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Union Argues OPM Nominee Has a 'Fundamental Inability' to Run an Agency

A management group stands by its support of Dale Cabaniss, although it remains wary of the plan to dismantle the personnel agency.

The nation’s largest federal employee union announced this week that it opposes the nomination of Dale Cabaniss to lead the Office of Personnel Management, arguing she has a “fundamental inability” to run a federal agency.

In a May 7 letter to the leadership of the Senate Homeland Security and Governmental Affairs Committee, which is considering Cabaniss's nomination, American Federation of Government Employees Legislative Director Alethea Predeoux blasted the nominee, citing Government Executive’s reporting on Cabaniss's tenure as the chairwoman of the Federal Labor Relations Authority from 2001 until 2008.

“When she headed the Federal Labor Relations Authority, an independent measure of morale at the agency indicated that employees’ job satisfaction declined, resulting in a loss [of] more than 40 percent of its career workforce and a significant drop-off in productivity,” Predeoux wrote. “As a measure of her effectiveness, 55 percent of the FLRA’s decisions issued during her tenure [that were challenged in court] were overturned on appeal.”

Last month, Government Executive found that in 2007, the FLRA placed dead last among federal agencies in the Partnership for Public Service’s Best Places to Work in the Federal Government rankings, with an employee engagement score of 18.1 out of 100. Former employees and colleagues described her tenure as one marked by a “deficit of leadership,” and by the time she departed the agency, the FLRA board had accumulated a significant backlog of pending cases.

At her confirmation hearing Tuesday, Cabaniss defended her actions while leading the FLRA, arguing that her poor engagement scores were the result of employees being unwilling to go along with needed policy changes. She declined to take questions from reporters following the hearing.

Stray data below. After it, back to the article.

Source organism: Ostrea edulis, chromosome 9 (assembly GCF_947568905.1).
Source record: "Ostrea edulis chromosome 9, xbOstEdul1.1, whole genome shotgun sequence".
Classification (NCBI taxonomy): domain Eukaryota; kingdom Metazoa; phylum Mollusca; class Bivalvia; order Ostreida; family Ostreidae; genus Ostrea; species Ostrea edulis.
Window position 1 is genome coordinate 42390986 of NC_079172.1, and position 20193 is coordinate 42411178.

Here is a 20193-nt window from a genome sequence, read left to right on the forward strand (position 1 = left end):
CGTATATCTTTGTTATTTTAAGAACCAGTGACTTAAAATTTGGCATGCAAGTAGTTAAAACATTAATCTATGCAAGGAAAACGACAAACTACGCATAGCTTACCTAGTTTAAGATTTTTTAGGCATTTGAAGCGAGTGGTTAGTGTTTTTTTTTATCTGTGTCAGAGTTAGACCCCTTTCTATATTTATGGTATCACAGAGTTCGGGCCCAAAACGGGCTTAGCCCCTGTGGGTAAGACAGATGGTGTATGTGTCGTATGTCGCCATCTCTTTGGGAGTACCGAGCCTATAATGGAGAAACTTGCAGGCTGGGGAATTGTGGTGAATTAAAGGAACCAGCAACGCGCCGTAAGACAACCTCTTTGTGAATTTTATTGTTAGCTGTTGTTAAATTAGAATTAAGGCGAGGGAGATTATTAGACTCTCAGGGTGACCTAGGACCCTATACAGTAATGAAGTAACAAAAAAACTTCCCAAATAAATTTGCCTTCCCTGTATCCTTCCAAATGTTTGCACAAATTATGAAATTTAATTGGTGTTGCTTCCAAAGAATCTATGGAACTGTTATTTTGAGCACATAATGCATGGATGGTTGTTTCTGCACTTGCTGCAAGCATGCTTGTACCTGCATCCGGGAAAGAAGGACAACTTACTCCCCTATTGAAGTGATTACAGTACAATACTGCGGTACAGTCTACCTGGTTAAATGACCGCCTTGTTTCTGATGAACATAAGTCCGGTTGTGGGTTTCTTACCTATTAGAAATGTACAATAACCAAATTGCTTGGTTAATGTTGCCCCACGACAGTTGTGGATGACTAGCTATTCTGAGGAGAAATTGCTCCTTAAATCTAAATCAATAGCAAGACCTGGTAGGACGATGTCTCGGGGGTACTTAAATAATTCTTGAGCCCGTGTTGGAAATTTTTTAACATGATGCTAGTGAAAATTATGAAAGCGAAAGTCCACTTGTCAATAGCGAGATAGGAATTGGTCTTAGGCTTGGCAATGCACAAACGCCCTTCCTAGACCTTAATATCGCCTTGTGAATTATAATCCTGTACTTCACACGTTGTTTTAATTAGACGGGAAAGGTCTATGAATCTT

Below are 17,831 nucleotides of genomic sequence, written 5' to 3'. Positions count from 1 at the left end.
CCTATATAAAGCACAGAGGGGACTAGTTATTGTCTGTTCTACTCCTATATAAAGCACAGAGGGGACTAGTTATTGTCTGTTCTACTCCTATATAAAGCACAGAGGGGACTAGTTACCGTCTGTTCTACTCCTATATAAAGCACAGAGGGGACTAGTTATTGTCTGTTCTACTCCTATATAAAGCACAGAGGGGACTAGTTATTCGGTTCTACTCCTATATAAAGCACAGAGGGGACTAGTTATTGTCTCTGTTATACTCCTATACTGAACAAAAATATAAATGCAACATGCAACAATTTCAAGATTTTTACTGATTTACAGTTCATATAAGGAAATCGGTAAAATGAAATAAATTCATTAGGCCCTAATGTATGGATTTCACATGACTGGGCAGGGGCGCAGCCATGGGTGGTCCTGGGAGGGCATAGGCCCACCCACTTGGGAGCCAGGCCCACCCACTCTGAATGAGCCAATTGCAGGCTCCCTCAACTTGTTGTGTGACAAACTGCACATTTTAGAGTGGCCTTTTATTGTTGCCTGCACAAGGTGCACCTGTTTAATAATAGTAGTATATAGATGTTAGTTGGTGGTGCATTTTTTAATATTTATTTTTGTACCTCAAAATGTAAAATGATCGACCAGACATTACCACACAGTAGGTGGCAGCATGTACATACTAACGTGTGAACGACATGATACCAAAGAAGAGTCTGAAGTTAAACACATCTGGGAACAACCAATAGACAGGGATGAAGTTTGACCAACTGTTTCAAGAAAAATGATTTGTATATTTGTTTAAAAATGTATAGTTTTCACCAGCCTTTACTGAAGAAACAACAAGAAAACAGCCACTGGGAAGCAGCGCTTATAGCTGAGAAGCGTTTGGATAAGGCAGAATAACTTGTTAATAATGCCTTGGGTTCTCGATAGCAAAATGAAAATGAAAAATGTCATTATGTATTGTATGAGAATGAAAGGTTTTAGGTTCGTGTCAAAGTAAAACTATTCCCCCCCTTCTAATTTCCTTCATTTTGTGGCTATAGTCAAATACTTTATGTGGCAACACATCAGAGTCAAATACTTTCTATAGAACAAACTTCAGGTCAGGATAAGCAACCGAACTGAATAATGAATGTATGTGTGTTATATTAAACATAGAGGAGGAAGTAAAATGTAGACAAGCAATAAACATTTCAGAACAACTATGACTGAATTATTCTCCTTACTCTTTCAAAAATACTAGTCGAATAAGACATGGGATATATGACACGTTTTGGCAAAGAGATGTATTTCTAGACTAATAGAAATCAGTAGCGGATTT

“It was a time of change when I arrived; there were a lot of deficiencies in HR and procurement and acquisition issues, and employees were not treated equally,” Cabaniss said Tuesday. “There were a lot of changes in policies and guidance, not only to be consistent with [President George W. Bush’s] management agenda, but to make sure everyone is treated fairly. I understand it was not popular, but they were things we needed to do to be stewards of taxpayer dollars and to make sure merit principles were followed.”

Predeoux, whose union represents bargaining unit employees at OPM, said that Cabaniss is the wrong person to lead OPM as the Trump administration prepares to dismantle the agency, sending most of its operations to the General Services Administration.

“AFGE is working to defend OPM and to prevent this reckless action from going forward, but if some or all of the administration’s plan is carried out, to forestall a worst-case-scenario outcome, it will be important to have a director of OPM who appreciates the merit system and the civil service,” Predeoux wrote. “Dale Cabaniss’s record demonstrates that she does not have the requisite qualities to serve in such a capacity.”

Although the Senior Executives Association still supports Cabaniss’ nomination, Executive Director Jason Briefel said her inability to state the rationale behind the decision to send OPM’s operations to other agencies highlights the need for greater scrutiny over the proposal.

“SEA appreciates that Ms. Cabaniss confirmed the lack of, and necessity for, transparency, stakeholder engagement, a business case supported by analysis, and legislative authorization to make significant changes to OPM,” Briefel said. “Congress is asking many of the same very appropriate questions about the administration’s proposed OPM-GSA merger that we and many in the federal community have. Those questions must be addressed before the plan can move forward.”